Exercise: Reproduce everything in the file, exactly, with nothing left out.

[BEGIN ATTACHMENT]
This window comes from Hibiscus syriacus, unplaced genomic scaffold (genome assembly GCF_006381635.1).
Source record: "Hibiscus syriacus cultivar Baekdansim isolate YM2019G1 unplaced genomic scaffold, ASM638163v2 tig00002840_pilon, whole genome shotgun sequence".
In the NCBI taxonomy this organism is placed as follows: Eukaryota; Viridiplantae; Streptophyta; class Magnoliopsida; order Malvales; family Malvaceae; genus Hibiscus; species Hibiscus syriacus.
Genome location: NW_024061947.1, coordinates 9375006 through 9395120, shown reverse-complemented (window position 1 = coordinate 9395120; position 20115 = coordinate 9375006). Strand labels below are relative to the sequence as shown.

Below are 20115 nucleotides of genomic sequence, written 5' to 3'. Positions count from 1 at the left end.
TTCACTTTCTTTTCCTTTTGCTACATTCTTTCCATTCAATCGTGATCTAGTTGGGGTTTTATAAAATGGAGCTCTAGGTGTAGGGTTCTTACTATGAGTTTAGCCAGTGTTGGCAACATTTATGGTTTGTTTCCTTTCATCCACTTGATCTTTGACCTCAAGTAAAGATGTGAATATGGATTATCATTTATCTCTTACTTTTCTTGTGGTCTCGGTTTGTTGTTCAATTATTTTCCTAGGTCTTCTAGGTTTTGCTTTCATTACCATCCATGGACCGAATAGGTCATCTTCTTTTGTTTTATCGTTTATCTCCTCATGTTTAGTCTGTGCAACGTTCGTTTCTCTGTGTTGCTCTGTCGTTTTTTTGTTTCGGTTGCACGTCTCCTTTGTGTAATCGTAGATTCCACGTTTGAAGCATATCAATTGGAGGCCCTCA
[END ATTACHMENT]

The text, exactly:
This window comes from Hibiscus syriacus, unplaced genomic scaffold (genome assembly GCF_006381635.1).
Source record: "Hibiscus syriacus cultivar Baekdansim isolate YM2019G1 unplaced genomic scaffold, ASM638163v2 tig00002840_pilon, whole genome shotgun sequence".
In the NCBI taxonomy this organism is placed as follows: Eukaryota; Viridiplantae; Streptophyta; class Magnoliopsida; order Malvales; family Malvaceae; genus Hibiscus; species Hibiscus syriacus.
Genome location: NW_024061947.1, coordinates 9375006 through 9395120, shown reverse-complemented (window position 1 = coordinate 9395120; position 20115 = coordinate 9375006). Strand labels below are relative to the sequence as shown.

Below are 20115 nucleotides of genomic sequence, written 5' to 3'. Positions count from 1 at the left end.
TTCACTTTCTTTTCCTTTTGCTACATTCTTTCCATTCAATCGTGATCTAGTTGGGGTTTTATAAAATGGAGCTCTAGGTGTAGGGTTCTTACTATGAGTTTAGCCAGTGTTGGCAACATTTATGGTTTGTTTCCTTTCATCCACTTGATCTTTGACCTCAAGTAAAGATGTGAATATGGATTATCATTTATCTCTTACTTTTCTTGTGGTCTCGGTTTGTTGTTCAATTATTTTCCTAGGTCTTCTAGGTTTTGCTTTCATTACCATCCATGGACCGAATAGGTCATCTTCTTTTGTTTTATCGTTTATCTCCTCATGTTTAGTCTGTGCAACGTTCGTTTCTCTGTGTTGCTCTGTCGTTTTTTTGTTTCGGTTGCACGTCTCCTTTGTGTAATCGTAGATTCCACGTTTGAAGCATATCAATTGGAGGCCCTCA